blackgum Cornaceae (Nyssaceae) Nyssa
sylvatica Marsh. symbol: NYSY
|Leaf: Alternate, simple, pinnately veined, oblong to obovate in shape with an entire margin, 3 to 5 inches long, occasionally shallow lobes (or coarse teeth) near tip, dark green above and slightly paler below.
Flower: Species is usually dioecious; not showy, light green in color, in clusters hanging from slender stalks, appearing with the leaves.
Fruit: A dark, purplish blue drupe, 1/2 inch long, with a fleshy coating surrounding a ribbed pit, ripen in late summer and fall.
Twig: Moderately stout, red-brown to gray, diaphragmed pith; 1 to 2 inch curved spur shoots are often present; buds ovate, pointed, green and light brown, but darkening to brown in the winter.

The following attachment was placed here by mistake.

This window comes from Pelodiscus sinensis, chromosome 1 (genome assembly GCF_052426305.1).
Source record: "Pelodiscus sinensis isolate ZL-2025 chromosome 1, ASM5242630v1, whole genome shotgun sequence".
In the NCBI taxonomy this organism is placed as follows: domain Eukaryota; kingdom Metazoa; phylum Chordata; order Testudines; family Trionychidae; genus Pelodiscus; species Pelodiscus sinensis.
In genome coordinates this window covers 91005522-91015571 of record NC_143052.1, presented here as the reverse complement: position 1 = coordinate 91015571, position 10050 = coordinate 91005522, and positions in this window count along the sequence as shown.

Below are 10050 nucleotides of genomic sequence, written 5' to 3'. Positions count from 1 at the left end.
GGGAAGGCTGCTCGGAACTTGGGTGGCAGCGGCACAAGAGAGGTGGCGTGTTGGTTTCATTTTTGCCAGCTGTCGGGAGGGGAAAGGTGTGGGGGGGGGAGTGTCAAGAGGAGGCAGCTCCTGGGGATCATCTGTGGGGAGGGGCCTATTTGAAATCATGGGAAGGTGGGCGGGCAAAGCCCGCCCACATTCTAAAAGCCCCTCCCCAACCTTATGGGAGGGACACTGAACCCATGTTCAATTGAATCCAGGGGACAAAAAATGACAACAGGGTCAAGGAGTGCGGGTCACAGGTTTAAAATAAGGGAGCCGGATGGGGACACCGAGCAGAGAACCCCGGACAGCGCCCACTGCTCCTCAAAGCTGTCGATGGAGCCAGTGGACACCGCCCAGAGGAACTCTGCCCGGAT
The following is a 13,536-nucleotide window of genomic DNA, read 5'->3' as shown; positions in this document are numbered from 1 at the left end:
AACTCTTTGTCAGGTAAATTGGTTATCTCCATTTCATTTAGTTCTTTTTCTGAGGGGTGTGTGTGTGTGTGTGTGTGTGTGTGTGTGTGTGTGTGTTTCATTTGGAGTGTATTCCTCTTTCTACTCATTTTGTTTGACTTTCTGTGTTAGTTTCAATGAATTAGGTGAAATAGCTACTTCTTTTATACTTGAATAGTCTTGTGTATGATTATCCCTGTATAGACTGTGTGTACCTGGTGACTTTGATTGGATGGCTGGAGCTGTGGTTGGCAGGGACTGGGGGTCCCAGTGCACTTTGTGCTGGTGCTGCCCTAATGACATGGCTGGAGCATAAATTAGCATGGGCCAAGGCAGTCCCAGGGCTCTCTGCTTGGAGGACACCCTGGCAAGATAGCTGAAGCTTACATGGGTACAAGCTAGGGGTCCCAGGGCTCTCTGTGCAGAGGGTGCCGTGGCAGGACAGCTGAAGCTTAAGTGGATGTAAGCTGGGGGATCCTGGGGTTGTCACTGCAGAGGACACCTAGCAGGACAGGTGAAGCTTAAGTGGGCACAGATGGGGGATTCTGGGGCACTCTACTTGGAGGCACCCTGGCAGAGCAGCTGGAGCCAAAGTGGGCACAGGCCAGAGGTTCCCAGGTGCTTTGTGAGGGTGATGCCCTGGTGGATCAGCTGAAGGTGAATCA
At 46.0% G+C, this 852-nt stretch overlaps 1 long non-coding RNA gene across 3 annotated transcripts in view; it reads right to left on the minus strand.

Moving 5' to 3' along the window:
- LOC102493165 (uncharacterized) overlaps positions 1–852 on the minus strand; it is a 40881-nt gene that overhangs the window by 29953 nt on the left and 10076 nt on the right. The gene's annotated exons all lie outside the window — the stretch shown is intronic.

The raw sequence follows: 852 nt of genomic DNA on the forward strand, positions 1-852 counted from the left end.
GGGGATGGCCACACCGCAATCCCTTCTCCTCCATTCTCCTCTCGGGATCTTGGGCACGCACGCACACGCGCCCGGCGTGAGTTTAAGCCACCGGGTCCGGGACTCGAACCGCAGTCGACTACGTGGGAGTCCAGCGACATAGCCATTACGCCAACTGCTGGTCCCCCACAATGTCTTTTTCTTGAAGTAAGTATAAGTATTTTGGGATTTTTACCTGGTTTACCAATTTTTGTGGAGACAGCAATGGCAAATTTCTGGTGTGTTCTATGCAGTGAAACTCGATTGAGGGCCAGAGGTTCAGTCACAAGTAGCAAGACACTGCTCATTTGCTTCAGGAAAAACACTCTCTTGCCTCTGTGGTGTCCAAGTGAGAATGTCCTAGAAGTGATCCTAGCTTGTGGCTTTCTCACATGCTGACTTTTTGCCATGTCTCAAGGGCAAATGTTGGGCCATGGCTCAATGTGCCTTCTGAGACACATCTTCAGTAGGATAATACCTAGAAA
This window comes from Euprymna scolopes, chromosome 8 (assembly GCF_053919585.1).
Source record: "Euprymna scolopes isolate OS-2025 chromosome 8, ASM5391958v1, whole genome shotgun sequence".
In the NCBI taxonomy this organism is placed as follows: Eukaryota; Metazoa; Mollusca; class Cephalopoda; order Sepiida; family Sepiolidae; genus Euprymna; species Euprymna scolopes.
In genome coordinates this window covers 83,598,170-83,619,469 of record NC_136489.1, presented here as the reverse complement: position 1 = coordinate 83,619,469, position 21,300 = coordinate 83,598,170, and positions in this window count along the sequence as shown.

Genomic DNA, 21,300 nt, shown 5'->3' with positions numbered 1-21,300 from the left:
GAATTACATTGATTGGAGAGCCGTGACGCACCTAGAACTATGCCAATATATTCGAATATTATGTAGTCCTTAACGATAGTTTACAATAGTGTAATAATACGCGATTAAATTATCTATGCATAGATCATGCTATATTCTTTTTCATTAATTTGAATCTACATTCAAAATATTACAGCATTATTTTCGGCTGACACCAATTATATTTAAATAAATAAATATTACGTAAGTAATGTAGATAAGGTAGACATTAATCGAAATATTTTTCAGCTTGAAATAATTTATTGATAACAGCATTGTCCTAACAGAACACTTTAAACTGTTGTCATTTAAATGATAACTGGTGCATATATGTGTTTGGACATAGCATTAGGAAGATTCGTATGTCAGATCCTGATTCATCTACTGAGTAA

Bark: Gray-brown and shallowly, irregularly furrowed, on old stems it can become quite blocky, resembling alligator hide.
Form: A medium sized tree reaching up to 80 feet tall on moist sites, generally much shorter in the mountains. On younger trees the branches often stand at right angles to the trunk with numerous short, curled spur shoots present.
Looks like: swamp tupelo
- common persimmon
- Ogeechee tupelo
| Additional Range Information:
Nyssa sylvatica is native to North America.
may be expanded by planting.
See states reporting blackgum.
More: Fall Color Wood
| External Links:
Silvics of North America
USDA Plants Database
|© Copyright 2014, Virginia Tech|
Dept. of Forest Resources
and Environmental Conservation,
all rights reserved.
Photos and text by: John Seiler,
Edward Jensen, Alex Niemiera,
and John Peterson